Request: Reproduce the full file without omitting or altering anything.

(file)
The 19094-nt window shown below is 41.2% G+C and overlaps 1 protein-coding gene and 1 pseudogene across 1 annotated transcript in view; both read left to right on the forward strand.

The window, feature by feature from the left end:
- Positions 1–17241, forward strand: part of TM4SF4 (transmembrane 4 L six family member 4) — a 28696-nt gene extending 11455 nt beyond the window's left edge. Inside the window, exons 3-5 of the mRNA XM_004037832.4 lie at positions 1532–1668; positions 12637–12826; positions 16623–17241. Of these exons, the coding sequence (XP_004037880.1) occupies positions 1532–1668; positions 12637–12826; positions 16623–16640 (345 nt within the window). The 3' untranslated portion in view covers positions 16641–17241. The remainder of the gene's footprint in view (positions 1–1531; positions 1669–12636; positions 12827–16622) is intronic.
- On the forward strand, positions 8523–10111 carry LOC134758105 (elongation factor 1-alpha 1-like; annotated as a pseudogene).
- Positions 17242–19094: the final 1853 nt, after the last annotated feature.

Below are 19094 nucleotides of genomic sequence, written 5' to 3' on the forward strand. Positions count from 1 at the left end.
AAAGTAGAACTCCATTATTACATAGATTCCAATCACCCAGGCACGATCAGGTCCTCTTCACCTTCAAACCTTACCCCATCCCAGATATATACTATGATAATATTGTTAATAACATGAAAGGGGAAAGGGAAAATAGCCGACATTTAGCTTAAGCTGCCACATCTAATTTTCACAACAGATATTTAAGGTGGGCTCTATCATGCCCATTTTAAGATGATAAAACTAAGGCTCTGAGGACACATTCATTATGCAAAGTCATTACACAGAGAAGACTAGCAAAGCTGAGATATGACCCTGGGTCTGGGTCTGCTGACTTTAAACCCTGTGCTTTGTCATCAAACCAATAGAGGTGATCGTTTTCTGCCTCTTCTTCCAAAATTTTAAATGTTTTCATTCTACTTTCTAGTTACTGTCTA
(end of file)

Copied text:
The 19094-nt window shown below is 41.2% G+C and overlaps 1 protein-coding gene and 1 pseudogene across 1 annotated transcript in view; both read left to right on the forward strand.

The window, feature by feature from the left end:
- Positions 1–17241, forward strand: part of TM4SF4 (transmembrane 4 L six family member 4) — a 28696-nt gene extending 11455 nt beyond the window's left edge. Inside the window, exons 3-5 of the mRNA XM_004037832.4 lie at positions 1532–1668; positions 12637–12826; positions 16623–17241. Of these exons, the coding sequence (XP_004037880.1) occupies positions 1532–1668; positions 12637–12826; positions 16623–16640 (345 nt within the window). The 3' untranslated portion in view covers positions 16641–17241. The remainder of the gene's footprint in view (positions 1–1531; positions 1669–12636; positions 12827–16622) is intronic.
- On the forward strand, positions 8523–10111 carry LOC134758105 (elongation factor 1-alpha 1-like; annotated as a pseudogene).
- Positions 17242–19094: the final 1853 nt, after the last annotated feature.

Below are 19094 nucleotides of genomic sequence, written 5' to 3' on the forward strand. Positions count from 1 at the left end.
AAAGTAGAACTCCATTATTACATAGATTCCAATCACCCAGGCACGATCAGGTCCTCTTCACCTTCAAACCTTACCCCATCCCAGATATATACTATGATAATATTGTTAATAACATGAAAGGGGAAAGGGAAAATAGCCGACATTTAGCTTAAGCTGCCACATCTAATTTTCACAACAGATATTTAAGGTGGGCTCTATCATGCCCATTTTAAGATGATAAAACTAAGGCTCTGAGGACACATTCATTATGCAAAGTCATTACACAGAGAAGACTAGCAAAGCTGAGATATGACCCTGGGTCTGGGTCTGCTGACTTTAAACCCTGTGCTTTGTCATCAAACCAATAGAGGTGATCGTTTTCTGCCTCTTCTTCCAAAATTTTAAATGTTTTCATTCTACTTTCTAGTTACTGTCTA